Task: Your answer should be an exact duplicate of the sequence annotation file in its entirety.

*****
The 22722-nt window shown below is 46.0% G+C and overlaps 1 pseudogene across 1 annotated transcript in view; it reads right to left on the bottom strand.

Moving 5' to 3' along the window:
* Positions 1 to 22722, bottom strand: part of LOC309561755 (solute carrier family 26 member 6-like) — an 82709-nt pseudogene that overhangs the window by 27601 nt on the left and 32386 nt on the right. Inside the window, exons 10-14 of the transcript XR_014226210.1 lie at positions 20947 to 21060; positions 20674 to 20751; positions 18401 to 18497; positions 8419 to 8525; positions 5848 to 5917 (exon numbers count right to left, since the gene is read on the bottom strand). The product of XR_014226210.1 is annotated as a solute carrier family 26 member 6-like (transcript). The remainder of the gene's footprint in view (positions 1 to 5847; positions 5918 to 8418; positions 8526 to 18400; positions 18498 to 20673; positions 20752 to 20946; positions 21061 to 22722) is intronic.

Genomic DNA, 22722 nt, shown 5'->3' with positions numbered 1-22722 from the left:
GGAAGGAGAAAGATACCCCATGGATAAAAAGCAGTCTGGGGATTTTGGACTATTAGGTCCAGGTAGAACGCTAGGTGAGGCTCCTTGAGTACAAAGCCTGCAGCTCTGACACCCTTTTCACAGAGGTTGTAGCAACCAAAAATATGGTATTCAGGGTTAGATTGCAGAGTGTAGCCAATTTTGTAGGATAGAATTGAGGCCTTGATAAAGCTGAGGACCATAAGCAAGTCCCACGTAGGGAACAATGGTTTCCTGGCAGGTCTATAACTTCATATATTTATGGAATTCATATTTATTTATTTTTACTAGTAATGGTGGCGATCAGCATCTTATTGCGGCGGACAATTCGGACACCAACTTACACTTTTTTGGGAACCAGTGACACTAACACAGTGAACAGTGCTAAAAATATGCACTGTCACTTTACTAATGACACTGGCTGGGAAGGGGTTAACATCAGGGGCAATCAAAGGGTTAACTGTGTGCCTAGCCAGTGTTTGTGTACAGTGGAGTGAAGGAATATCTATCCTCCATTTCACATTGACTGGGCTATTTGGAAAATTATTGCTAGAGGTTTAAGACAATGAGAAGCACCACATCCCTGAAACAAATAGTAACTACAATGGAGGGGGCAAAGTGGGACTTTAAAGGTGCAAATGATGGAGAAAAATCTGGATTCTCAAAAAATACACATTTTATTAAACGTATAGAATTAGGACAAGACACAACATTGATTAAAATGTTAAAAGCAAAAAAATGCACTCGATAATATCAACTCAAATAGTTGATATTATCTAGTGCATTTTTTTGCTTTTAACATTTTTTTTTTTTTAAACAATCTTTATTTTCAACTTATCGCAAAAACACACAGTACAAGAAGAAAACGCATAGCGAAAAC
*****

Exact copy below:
The 22722-nt window shown below is 46.0% G+C and overlaps 1 pseudogene across 1 annotated transcript in view; it reads right to left on the bottom strand.

Moving 5' to 3' along the window:
* Positions 1 to 22722, bottom strand: part of LOC309561755 (solute carrier family 26 member 6-like) — an 82709-nt pseudogene that overhangs the window by 27601 nt on the left and 32386 nt on the right. Inside the window, exons 10-14 of the transcript XR_014226210.1 lie at positions 20947 to 21060; positions 20674 to 20751; positions 18401 to 18497; positions 8419 to 8525; positions 5848 to 5917 (exon numbers count right to left, since the gene is read on the bottom strand). The product of XR_014226210.1 is annotated as a solute carrier family 26 member 6-like (transcript). The remainder of the gene's footprint in view (positions 1 to 5847; positions 5918 to 8418; positions 8526 to 18400; positions 18498 to 20673; positions 20752 to 20946; positions 21061 to 22722) is intronic.

Genomic DNA, 22722 nt, shown 5'->3' with positions numbered 1-22722 from the left:
GGAAGGAGAAAGATACCCCATGGATAAAAAGCAGTCTGGGGATTTTGGACTATTAGGTCCAGGTAGAACGCTAGGTGAGGCTCCTTGAGTACAAAGCCTGCAGCTCTGACACCCTTTTCACAGAGGTTGTAGCAACCAAAAATATGGTATTCAGGGTTAGATTGCAGAGTGTAGCCAATTTTGTAGGATAGAATTGAGGCCTTGATAAAGCTGAGGACCATAAGCAAGTCCCACGTAGGGAACAATGGTTTCCTGGCAGGTCTATAACTTCATATATTTATGGAATTCATATTTATTTATTTTTACTAGTAATGGTGGCGATCAGCATCTTATTGCGGCGGACAATTCGGACACCAACTTACACTTTTTTGGGAACCAGTGACACTAACACAGTGAACAGTGCTAAAAATATGCACTGTCACTTTACTAATGACACTGGCTGGGAAGGGGTTAACATCAGGGGCAATCAAAGGGTTAACTGTGTGCCTAGCCAGTGTTTGTGTACAGTGGAGTGAAGGAATATCTATCCTCCATTTCACATTGACTGGGCTATTTGGAAAATTATTGCTAGAGGTTTAAGACAATGAGAAGCACCACATCCCTGAAACAAATAGTAACTACAATGGAGGGGGCAAAGTGGGACTTTAAAGGTGCAAATGATGGAGAAAAATCTGGATTCTCAAAAAATACACATTTTATTAAACGTATAGAATTAGGACAAGACACAACATTGATTAAAATGTTAAAAGCAAAAAAATGCACTCGATAATATCAACTCAAATAGTTGATATTATCTAGTGCATTTTTTTGCTTTTAACATTTTTTTTTTTTTAAACAATCTTTATTTTCAACTTATCGCAAAAACACACAGTACAAGAAGAAAACGCATAGCGAAAAC